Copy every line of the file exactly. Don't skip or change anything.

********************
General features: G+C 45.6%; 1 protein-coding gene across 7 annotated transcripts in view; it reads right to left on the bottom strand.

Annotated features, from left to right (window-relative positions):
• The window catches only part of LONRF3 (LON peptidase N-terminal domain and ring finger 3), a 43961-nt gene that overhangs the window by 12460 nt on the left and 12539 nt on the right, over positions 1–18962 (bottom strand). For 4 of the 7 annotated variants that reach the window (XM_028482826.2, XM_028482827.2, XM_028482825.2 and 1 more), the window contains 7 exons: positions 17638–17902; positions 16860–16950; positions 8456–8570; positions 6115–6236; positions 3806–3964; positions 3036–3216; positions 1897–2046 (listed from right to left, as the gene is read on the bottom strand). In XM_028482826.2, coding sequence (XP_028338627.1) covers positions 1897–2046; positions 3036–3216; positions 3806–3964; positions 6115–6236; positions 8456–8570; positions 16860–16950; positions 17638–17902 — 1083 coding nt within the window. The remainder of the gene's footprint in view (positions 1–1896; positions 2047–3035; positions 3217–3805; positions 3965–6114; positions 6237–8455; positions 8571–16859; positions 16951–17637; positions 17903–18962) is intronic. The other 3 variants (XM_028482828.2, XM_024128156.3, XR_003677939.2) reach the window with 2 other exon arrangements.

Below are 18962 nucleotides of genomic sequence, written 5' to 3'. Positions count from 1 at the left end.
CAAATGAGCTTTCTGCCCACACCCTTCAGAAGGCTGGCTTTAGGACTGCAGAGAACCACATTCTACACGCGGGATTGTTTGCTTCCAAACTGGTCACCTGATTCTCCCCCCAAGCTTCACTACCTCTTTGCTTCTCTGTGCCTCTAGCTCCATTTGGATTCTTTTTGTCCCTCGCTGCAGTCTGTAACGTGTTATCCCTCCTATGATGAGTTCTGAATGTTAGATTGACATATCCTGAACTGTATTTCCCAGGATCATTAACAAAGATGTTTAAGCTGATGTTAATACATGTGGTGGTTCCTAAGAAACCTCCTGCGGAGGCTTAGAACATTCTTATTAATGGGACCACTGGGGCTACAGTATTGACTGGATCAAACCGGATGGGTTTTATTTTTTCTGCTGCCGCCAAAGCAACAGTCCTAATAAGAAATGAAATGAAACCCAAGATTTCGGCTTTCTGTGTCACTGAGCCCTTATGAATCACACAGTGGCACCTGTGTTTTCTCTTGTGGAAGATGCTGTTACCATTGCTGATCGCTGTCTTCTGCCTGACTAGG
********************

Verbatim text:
General features: G+C 45.6%; 1 protein-coding gene across 7 annotated transcripts in view; it reads right to left on the bottom strand.

Annotated features, from left to right (window-relative positions):
• The window catches only part of LONRF3 (LON peptidase N-terminal domain and ring finger 3), a 43961-nt gene that overhangs the window by 12460 nt on the left and 12539 nt on the right, over positions 1–18962 (bottom strand). For 4 of the 7 annotated variants that reach the window (XM_028482826.2, XM_028482827.2, XM_028482825.2 and 1 more), the window contains 7 exons: positions 17638–17902; positions 16860–16950; positions 8456–8570; positions 6115–6236; positions 3806–3964; positions 3036–3216; positions 1897–2046 (listed from right to left, as the gene is read on the bottom strand). In XM_028482826.2, coding sequence (XP_028338627.1) covers positions 1897–2046; positions 3036–3216; positions 3806–3964; positions 6115–6236; positions 8456–8570; positions 16860–16950; positions 17638–17902 — 1083 coding nt within the window. The remainder of the gene's footprint in view (positions 1–1896; positions 2047–3035; positions 3217–3805; positions 3965–6114; positions 6237–8455; positions 8571–16859; positions 16951–17637; positions 17903–18962) is intronic. The other 3 variants (XM_028482828.2, XM_024128156.3, XR_003677939.2) reach the window with 2 other exon arrangements.

Below are 18962 nucleotides of genomic sequence, written 5' to 3'. Positions count from 1 at the left end.
CAAATGAGCTTTCTGCCCACACCCTTCAGAAGGCTGGCTTTAGGACTGCAGAGAACCACATTCTACACGCGGGATTGTTTGCTTCCAAACTGGTCACCTGATTCTCCCCCCAAGCTTCACTACCTCTTTGCTTCTCTGTGCCTCTAGCTCCATTTGGATTCTTTTTGTCCCTCGCTGCAGTCTGTAACGTGTTATCCCTCCTATGATGAGTTCTGAATGTTAGATTGACATATCCTGAACTGTATTTCCCAGGATCATTAACAAAGATGTTTAAGCTGATGTTAATACATGTGGTGGTTCCTAAGAAACCTCCTGCGGAGGCTTAGAACATTCTTATTAATGGGACCACTGGGGCTACAGTATTGACTGGATCAAACCGGATGGGTTTTATTTTTTCTGCTGCCGCCAAAGCAACAGTCCTAATAAGAAATGAAATGAAACCCAAGATTTCGGCTTTCTGTGTCACTGAGCCCTTATGAATCACACAGTGGCACCTGTGTTTTCTCTTGTGGAAGATGCTGTTACCATTGCTGATCGCTGTCTTCTGCCTGACTAGG